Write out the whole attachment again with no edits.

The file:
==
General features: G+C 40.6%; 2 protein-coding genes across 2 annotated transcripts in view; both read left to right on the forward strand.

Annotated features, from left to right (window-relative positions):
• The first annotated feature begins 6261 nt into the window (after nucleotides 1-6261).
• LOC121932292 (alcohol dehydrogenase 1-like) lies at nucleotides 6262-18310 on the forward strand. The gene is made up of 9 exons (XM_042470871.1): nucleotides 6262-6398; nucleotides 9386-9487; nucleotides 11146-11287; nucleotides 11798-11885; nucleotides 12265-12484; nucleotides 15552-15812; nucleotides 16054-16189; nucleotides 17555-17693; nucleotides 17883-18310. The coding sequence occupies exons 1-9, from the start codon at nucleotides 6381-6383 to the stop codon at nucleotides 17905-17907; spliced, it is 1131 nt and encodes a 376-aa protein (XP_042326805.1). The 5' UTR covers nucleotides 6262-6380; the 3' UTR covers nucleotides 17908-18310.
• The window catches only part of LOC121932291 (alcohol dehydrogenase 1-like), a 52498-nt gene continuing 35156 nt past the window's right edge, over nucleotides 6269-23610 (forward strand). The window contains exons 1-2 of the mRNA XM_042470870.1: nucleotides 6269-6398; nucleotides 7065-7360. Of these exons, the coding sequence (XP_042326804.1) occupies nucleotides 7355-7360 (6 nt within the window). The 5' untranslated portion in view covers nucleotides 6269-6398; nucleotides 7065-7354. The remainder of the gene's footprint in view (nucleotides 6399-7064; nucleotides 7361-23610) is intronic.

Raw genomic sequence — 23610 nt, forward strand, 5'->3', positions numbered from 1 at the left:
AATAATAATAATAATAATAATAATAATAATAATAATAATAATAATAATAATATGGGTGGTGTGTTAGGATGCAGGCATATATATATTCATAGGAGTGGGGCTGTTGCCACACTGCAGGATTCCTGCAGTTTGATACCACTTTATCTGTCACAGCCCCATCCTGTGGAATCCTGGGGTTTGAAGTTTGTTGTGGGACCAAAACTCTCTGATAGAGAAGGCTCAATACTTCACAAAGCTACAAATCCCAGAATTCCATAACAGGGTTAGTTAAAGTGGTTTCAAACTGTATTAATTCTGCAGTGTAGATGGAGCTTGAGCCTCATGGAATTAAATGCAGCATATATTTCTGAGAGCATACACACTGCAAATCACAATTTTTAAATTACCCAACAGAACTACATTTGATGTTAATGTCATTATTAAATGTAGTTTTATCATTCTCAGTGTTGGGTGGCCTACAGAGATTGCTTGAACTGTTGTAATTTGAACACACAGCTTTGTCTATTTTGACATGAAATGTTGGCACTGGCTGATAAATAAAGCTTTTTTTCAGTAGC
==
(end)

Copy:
General features: G+C 40.6%; 2 protein-coding genes across 2 annotated transcripts in view; both read left to right on the forward strand.

Annotated features, from left to right (window-relative positions):
• The first annotated feature begins 6261 nt into the window (after nucleotides 1-6261).
• LOC121932292 (alcohol dehydrogenase 1-like) lies at nucleotides 6262-18310 on the forward strand. The gene is made up of 9 exons (XM_042470871.1): nucleotides 6262-6398; nucleotides 9386-9487; nucleotides 11146-11287; nucleotides 11798-11885; nucleotides 12265-12484; nucleotides 15552-15812; nucleotides 16054-16189; nucleotides 17555-17693; nucleotides 17883-18310. The coding sequence occupies exons 1-9, from the start codon at nucleotides 6381-6383 to the stop codon at nucleotides 17905-17907; spliced, it is 1131 nt and encodes a 376-aa protein (XP_042326805.1). The 5' UTR covers nucleotides 6262-6380; the 3' UTR covers nucleotides 17908-18310.
• The window catches only part of LOC121932291 (alcohol dehydrogenase 1-like), a 52498-nt gene continuing 35156 nt past the window's right edge, over nucleotides 6269-23610 (forward strand). The window contains exons 1-2 of the mRNA XM_042470870.1: nucleotides 6269-6398; nucleotides 7065-7360. Of these exons, the coding sequence (XP_042326804.1) occupies nucleotides 7355-7360 (6 nt within the window). The 5' untranslated portion in view covers nucleotides 6269-6398; nucleotides 7065-7354. The remainder of the gene's footprint in view (nucleotides 6399-7064; nucleotides 7361-23610) is intronic.

Raw genomic sequence — 23610 nt, forward strand, 5'->3', positions numbered from 1 at the left:
AATAATAATAATAATAATAATAATAATAATAATAATAATAATAATAATAATATGGGTGGTGTGTTAGGATGCAGGCATATATATATTCATAGGAGTGGGGCTGTTGCCACACTGCAGGATTCCTGCAGTTTGATACCACTTTATCTGTCACAGCCCCATCCTGTGGAATCCTGGGGTTTGAAGTTTGTTGTGGGACCAAAACTCTCTGATAGAGAAGGCTCAATACTTCACAAAGCTACAAATCCCAGAATTCCATAACAGGGTTAGTTAAAGTGGTTTCAAACTGTATTAATTCTGCAGTGTAGATGGAGCTTGAGCCTCATGGAATTAAATGCAGCATATATTTCTGAGAGCATACACACTGCAAATCACAATTTTTAAATTACCCAACAGAACTACATTTGATGTTAATGTCATTATTAAATGTAGTTTTATCATTCTCAGTGTTGGGTGGCCTACAGAGATTGCTTGAACTGTTGTAATTTGAACACACAGCTTTGTCTATTTTGACATGAAATGTTGGCACTGGCTGATAAATAAAGCTTTTTTTCAGTAGC